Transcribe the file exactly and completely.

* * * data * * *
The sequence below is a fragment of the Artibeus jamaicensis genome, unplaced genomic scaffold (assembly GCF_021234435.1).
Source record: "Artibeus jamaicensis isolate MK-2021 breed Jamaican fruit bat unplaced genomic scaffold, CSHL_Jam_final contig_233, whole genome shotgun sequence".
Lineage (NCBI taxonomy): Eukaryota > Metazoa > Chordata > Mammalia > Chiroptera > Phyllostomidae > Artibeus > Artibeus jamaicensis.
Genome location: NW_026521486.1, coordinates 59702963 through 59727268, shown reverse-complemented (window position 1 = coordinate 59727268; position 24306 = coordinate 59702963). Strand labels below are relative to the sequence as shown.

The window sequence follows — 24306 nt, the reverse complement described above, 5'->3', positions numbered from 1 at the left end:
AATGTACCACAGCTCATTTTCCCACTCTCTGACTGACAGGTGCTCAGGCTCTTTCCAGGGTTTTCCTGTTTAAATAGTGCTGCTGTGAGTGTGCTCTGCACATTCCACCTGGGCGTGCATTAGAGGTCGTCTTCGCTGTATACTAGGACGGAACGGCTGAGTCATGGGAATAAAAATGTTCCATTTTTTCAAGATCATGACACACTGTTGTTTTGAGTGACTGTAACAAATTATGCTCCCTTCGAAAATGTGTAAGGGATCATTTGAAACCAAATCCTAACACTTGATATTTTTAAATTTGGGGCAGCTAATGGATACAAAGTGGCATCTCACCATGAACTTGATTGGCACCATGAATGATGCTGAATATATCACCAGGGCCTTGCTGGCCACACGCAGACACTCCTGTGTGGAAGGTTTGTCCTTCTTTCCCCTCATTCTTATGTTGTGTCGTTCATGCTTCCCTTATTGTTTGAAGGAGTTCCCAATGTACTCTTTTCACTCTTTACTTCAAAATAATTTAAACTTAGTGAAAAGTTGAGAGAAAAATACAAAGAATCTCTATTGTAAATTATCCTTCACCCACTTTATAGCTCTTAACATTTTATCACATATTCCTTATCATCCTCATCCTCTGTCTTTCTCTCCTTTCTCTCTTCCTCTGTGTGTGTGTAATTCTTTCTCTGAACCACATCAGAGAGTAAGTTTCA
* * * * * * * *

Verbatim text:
The sequence below is a fragment of the Artibeus jamaicensis genome, unplaced genomic scaffold (assembly GCF_021234435.1).
Source record: "Artibeus jamaicensis isolate MK-2021 breed Jamaican fruit bat unplaced genomic scaffold, CSHL_Jam_final contig_233, whole genome shotgun sequence".
Lineage (NCBI taxonomy): Eukaryota > Metazoa > Chordata > Mammalia > Chiroptera > Phyllostomidae > Artibeus > Artibeus jamaicensis.
Genome location: NW_026521486.1, coordinates 59702963 through 59727268, shown reverse-complemented (window position 1 = coordinate 59727268; position 24306 = coordinate 59702963). Strand labels below are relative to the sequence as shown.

The window sequence follows — 24306 nt, the reverse complement described above, 5'->3', positions numbered from 1 at the left end:
AATGTACCACAGCTCATTTTCCCACTCTCTGACTGACAGGTGCTCAGGCTCTTTCCAGGGTTTTCCTGTTTAAATAGTGCTGCTGTGAGTGTGCTCTGCACATTCCACCTGGGCGTGCATTAGAGGTCGTCTTCGCTGTATACTAGGACGGAACGGCTGAGTCATGGGAATAAAAATGTTCCATTTTTTCAAGATCATGACACACTGTTGTTTTGAGTGACTGTAACAAATTATGCTCCCTTCGAAAATGTGTAAGGGATCATTTGAAACCAAATCCTAACACTTGATATTTTTAAATTTGGGGCAGCTAATGGATACAAAGTGGCATCTCACCATGAACTTGATTGGCACCATGAATGATGCTGAATATATCACCAGGGCCTTGCTGGCCACACGCAGACACTCCTGTGTGGAAGGTTTGTCCTTCTTTCCCCTCATTCTTATGTTGTGTCGTTCATGCTTCCCTTATTGTTTGAAGGAGTTCCCAATGTACTCTTTTCACTCTTTACTTCAAAATAATTTAAACTTAGTGAAAAGTTGAGAGAAAAATACAAAGAATCTCTATTGTAAATTATCCTTCACCCACTTTATAGCTCTTAACATTTTATCACATATTCCTTATCATCCTCATCCTCTGTCTTTCTCTCCTTTCTCTCTTCCTCTGTGTGTGTGTAATTCTTTCTCTGAACCACATCAGAGAGTAAGTTTCA